When prevention is a risk. More is not always better
Non-Invasive Cardiology, Hospital Universitario Austral, Buenos Aires, Argentina
Address for correspondence: Dr Sergio Baratta, Chief, Non Invasive Cardiology, Hospital Universitario Austral, Av. Juan Domingo Perón 1500 (B1629AHJ), Pilar, Buenos Aires, Argentina, e-mail: ;
In spite of complex interactions between drugs and dietary supplements, which increase with the number of them taken, the medical, or on occasions, the patient’s judgment tends to be fast and dichotomous. Many contexts of clinical practice do not have scientific evidence derived from randomized clinical trials and action is based on physiopathological or simply epidemiological analysis, and in worst cases personal or common beliefs.
Karny-Rahkovich et al’s. study  evaluated the use of dietary supplements in 149 patients with cardiovascular (CV) disease who consulted an Internal Medicine Ward and an Emergency Cardiology Clinic. Despite being a small sample, high use of dietary supplements (45%) associated with older age, female sex and a physical activity routine was observed. They also identified 16 potential interactions between the prescribed medical treatment and dietary supplements. It would have been interesting to compare the rate of use of dietary supplements with a control group without CV disease. The study repeats the finding that people who carry out physical activity refer greater consumption of potentially harmful supplements of unproven usefulness. The work details the potentially dangerous interactions between drugs and dietary supplements, although the clinical impact is not fully known .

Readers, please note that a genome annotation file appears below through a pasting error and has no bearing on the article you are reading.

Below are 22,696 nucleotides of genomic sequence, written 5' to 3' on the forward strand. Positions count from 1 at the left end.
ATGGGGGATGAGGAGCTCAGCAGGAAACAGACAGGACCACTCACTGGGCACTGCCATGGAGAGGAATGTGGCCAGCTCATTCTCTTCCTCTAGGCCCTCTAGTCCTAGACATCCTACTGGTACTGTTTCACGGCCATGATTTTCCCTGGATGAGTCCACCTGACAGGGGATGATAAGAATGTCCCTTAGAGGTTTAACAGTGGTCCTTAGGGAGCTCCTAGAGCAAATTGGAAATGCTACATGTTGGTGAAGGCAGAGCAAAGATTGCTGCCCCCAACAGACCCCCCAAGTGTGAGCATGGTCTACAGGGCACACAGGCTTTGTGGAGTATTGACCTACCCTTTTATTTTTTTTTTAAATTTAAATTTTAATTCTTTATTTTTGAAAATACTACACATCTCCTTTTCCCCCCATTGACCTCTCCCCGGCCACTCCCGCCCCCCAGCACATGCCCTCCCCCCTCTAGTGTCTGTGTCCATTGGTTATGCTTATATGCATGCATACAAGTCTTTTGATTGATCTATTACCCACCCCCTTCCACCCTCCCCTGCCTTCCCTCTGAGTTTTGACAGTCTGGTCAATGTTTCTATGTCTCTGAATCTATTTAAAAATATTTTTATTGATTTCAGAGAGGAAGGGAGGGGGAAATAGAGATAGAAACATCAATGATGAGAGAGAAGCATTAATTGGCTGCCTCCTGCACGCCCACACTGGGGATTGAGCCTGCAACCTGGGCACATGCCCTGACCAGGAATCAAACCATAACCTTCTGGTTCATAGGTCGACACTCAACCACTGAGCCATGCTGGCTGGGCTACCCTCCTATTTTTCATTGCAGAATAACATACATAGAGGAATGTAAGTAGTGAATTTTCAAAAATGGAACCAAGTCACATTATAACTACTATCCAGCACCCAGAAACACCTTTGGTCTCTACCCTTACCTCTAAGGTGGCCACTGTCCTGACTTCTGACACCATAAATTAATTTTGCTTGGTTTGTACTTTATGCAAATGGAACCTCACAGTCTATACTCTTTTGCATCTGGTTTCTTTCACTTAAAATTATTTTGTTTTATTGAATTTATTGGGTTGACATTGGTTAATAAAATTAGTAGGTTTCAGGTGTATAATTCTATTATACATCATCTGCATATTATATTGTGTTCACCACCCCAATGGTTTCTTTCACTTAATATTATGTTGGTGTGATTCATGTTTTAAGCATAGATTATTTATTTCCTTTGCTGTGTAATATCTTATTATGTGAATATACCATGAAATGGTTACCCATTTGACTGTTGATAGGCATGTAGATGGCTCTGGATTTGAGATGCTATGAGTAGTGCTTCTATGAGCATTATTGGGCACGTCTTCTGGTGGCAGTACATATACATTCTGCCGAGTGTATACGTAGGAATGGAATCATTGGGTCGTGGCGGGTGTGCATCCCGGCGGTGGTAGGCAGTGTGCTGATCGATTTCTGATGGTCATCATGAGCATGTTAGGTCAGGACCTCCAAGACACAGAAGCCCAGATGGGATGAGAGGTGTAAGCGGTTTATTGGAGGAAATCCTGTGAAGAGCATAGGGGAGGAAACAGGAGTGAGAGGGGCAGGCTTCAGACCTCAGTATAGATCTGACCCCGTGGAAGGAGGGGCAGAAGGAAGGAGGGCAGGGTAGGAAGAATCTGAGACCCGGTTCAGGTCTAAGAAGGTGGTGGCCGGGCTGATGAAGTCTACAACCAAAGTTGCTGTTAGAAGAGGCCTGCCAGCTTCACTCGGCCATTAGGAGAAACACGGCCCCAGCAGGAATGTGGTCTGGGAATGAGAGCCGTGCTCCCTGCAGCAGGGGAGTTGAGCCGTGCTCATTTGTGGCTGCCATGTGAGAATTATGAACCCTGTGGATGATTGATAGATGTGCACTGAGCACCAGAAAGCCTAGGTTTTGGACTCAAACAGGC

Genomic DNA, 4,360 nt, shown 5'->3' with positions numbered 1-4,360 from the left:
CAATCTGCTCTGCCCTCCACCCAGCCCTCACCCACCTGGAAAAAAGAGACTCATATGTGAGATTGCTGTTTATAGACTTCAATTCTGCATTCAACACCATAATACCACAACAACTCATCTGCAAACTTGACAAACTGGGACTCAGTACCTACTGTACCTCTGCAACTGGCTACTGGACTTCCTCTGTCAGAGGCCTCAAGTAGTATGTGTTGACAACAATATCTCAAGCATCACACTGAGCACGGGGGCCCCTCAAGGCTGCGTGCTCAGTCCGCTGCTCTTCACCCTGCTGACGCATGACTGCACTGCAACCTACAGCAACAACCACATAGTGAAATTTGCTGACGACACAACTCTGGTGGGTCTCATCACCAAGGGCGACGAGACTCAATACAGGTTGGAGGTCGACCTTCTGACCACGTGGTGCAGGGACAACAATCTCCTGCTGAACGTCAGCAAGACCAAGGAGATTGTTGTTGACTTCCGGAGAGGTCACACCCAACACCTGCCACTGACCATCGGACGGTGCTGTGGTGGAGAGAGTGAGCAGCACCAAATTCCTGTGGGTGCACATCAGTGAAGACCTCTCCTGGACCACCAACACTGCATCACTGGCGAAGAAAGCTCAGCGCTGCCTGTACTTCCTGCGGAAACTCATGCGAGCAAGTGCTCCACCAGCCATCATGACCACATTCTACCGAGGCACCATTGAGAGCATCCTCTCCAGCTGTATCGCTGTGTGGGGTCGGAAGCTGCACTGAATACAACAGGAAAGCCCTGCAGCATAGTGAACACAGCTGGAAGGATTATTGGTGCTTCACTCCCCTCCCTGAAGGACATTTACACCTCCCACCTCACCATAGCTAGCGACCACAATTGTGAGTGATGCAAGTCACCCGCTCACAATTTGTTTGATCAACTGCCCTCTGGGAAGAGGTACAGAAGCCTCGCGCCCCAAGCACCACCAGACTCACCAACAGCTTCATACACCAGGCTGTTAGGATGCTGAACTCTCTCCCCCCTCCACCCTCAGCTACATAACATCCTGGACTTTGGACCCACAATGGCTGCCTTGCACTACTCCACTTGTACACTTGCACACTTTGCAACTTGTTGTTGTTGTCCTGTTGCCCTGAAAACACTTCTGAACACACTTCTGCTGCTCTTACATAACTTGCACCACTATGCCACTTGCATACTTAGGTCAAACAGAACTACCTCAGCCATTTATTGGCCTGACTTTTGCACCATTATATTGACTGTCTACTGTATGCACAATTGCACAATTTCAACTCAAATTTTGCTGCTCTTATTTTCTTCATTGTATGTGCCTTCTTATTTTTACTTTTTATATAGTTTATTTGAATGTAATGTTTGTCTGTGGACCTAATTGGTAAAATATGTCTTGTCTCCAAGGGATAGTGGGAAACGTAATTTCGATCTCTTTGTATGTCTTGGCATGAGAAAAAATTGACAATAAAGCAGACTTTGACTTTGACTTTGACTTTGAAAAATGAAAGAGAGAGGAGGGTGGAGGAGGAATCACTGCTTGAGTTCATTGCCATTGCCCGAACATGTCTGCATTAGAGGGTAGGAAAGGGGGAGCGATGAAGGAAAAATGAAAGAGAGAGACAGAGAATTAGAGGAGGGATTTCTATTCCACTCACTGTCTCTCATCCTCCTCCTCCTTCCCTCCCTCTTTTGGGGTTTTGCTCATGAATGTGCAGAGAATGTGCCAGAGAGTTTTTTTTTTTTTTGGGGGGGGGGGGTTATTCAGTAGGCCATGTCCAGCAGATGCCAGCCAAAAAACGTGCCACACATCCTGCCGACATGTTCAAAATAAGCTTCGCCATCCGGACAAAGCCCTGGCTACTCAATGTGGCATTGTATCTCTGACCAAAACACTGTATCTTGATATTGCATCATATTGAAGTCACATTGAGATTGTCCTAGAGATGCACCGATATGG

In this sense, the association of elevated levels of homocysteine with higher CV risk and the possibility of its descent through the use of folic acid lead many our colleagues to indicate it systematically. The subsequent randomized studies have shown that the administration of folic acid to reduce levels of homocysteine not only does not reduce CV risk, they also showed that the administration of vitamin B caused an increase in mortality .
The association between vitamin E intake and lower incidence of CV events was demonstrated following an epidemiological prospective observational study conducted on nurses. This finding generated a large increase in the consumption of antioxidants such as vitamin E, even among American doctors. Subsequently, several randomized clinical trials on large cohorts highlighted the absence of any protective effect on vascular events and even a higher risk if used in high doses .
In spite of the benefits of vitamin C on endothelial function and the popular acceptance of its benefits, the systematic administration of a vitamin complex (600 mg vitamin E, 250 mg vitamin C, and 20 mg beta-carotene daily) in a multicenter study dismissed the improvement in the prognosis, yet not causing higher rate of adverse effects .
Finally, a meta-analysis that included 68 studies showed that the administration of antioxidants was associated with an increase in mortality: beta-carotene (vitamin B) — RR 1.07 (95% CI 1.02–1.11), vitamin A — RR 1.16 (95% CI 1.1–1.24), vitamin E — RR 1.04 (95% CI 1.01–1.07) with no defined adverse effects and no clear benefits with vitamin C or selenium supplements .